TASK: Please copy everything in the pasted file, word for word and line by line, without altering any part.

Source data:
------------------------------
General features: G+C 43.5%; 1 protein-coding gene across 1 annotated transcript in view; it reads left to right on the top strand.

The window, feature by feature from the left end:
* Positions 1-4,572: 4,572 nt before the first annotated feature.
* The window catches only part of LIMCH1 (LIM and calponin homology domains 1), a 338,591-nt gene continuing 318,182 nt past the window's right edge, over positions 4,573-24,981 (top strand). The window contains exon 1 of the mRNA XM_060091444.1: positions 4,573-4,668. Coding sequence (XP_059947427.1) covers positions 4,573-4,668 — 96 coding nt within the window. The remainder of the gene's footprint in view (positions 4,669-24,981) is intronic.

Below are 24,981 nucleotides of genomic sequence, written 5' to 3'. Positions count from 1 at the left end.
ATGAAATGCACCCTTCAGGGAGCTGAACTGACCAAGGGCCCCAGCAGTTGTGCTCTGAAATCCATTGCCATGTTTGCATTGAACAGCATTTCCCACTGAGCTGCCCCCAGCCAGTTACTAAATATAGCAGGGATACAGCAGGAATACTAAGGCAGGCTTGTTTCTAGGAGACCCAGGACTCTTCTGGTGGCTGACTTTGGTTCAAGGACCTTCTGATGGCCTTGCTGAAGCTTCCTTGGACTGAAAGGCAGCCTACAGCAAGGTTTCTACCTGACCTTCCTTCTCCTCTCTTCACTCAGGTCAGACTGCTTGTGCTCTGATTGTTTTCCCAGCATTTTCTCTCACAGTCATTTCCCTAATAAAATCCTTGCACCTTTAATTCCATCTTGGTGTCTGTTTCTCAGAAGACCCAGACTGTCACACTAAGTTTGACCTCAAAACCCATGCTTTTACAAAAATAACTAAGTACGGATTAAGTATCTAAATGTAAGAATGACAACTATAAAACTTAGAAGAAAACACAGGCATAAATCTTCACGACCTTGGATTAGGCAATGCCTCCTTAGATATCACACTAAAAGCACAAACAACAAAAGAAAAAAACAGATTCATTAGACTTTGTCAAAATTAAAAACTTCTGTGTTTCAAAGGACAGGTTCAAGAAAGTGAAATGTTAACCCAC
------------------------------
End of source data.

General features: G+C 43.5%; 1 protein-coding gene across 1 annotated transcript in view; it reads left to right on the top strand.

The window, feature by feature from the left end:
* Positions 1-4,572: 4,572 nt before the first annotated feature.
* The window catches only part of LIMCH1 (LIM and calponin homology domains 1), a 338,591-nt gene continuing 318,182 nt past the window's right edge, over positions 4,573-24,981 (top strand). The window contains exon 1 of the mRNA XM_060091444.1: positions 4,573-4,668. Coding sequence (XP_059947427.1) covers positions 4,573-4,668 — 96 coding nt within the window. The remainder of the gene's footprint in view (positions 4,669-24,981) is intronic.

Below are 24,981 nucleotides of genomic sequence, written 5' to 3'. Positions count from 1 at the left end.
ATGAAATGCACCCTTCAGGGAGCTGAACTGACCAAGGGCCCCAGCAGTTGTGCTCTGAAATCCATTGCCATGTTTGCATTGAACAGCATTTCCCACTGAGCTGCCCCCAGCCAGTTACTAAATATAGCAGGGATACAGCAGGAATACTAAGGCAGGCTTGTTTCTAGGAGACCCAGGACTCTTCTGGTGGCTGACTTTGGTTCAAGGACCTTCTGATGGCCTTGCTGAAGCTTCCTTGGACTGAAAGGCAGCCTACAGCAAGGTTTCTACCTGACCTTCCTTCTCCTCTCTTCACTCAGGTCAGACTGCTTGTGCTCTGATTGTTTTCCCAGCATTTTCTCTCACAGTCATTTCCCTAATAAAATCCTTGCACCTTTAATTCCATCTTGGTGTCTGTTTCTCAGAAGACCCAGACTGTCACACTAAGTTTGACCTCAAAACCCATGCTTTTACAAAAATAACTAAGTACGGATTAAGTATCTAAATGTAAGAATGACAACTATAAAACTTAGAAGAAAACACAGGCATAAATCTTCACGACCTTGGATTAGGCAATGCCTCCTTAGATATCACACTAAAAGCACAAACAACAAAAGAAAAAAACAGATTCATTAGACTTTGTCAAAATTAAAAACTTCTGTGTTTCAAAGGACAGGTTCAAGAAAGTGAAATGTTAACCCAC